To be shot at

The violence of the justice system spills into the streets – a young protester writes on facing the police brutality


Azria, is 19-years-old and works full time in the Denver area. Growing up in the “Sunnyside” neighborhood of Denver, Arroyo now lives in Wheat Ridge Colorado. Read Azria’s account below.

Thursday May 28, was the first day of the protests in Denver. It was a peaceful, calm and organized gathering. Once law enforcement showed up, chaos began to erupt almost immediately. Police arrived in full riot gear forming a line in front of the protesters. The standoff began.

"Unprovoked, officers began to shove us"

Unprovoked, officers began to shove us. We kept our hands up as a display of non-violence while officers became increasingly aggressive. They charged people from behind, throwing them onto the ground, and attempted to run their police truck into the crowd. Tensions grew when four officers attacked an elderly black man in a wheelchair as he tried to cross the street.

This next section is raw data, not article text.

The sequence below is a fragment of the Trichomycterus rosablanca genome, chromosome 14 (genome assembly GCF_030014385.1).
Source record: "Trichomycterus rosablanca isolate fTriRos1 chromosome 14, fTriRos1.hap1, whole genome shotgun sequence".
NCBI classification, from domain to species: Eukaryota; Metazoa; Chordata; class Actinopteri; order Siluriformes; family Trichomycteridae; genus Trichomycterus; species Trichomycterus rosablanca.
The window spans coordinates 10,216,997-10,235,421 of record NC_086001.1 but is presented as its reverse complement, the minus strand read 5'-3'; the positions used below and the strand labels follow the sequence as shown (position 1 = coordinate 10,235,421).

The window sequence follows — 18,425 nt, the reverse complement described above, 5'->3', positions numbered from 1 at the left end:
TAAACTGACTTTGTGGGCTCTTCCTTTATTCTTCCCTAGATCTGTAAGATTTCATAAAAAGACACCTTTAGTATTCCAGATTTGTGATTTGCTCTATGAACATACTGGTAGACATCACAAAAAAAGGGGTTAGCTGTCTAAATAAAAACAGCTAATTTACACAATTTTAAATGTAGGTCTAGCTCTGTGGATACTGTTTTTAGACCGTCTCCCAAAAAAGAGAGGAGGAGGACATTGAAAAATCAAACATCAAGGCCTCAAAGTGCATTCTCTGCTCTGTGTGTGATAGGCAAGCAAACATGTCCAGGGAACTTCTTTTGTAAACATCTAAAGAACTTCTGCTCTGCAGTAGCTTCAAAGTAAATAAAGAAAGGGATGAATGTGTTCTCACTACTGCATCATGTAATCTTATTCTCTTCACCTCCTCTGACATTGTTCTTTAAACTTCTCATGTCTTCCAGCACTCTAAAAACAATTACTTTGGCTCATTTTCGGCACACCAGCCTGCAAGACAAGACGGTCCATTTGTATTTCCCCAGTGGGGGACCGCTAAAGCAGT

Saturday, May 30, was my second day at the protest, I went knowing there was a very real possibility of getting hurt. It felt necessary to go not only to stand in solidarity with the BLM movement, but to stand against our Police departments history of misconduct, discrimination, abuse of power, and their militarized response to what began as a peaceful gathering against police brutality. The first time we were tear gassed was at 4 p.m., four hours before the newly ordered 8 p.m. curfew. The energy was positive as we marched through the streets. We approached the police station. There was a line of officers in full riot gear, and armed officers on rooftops surrounding the area. Officers covered their badge numbers as we tried to note them. Another protester yelled, “That’s  illegal!”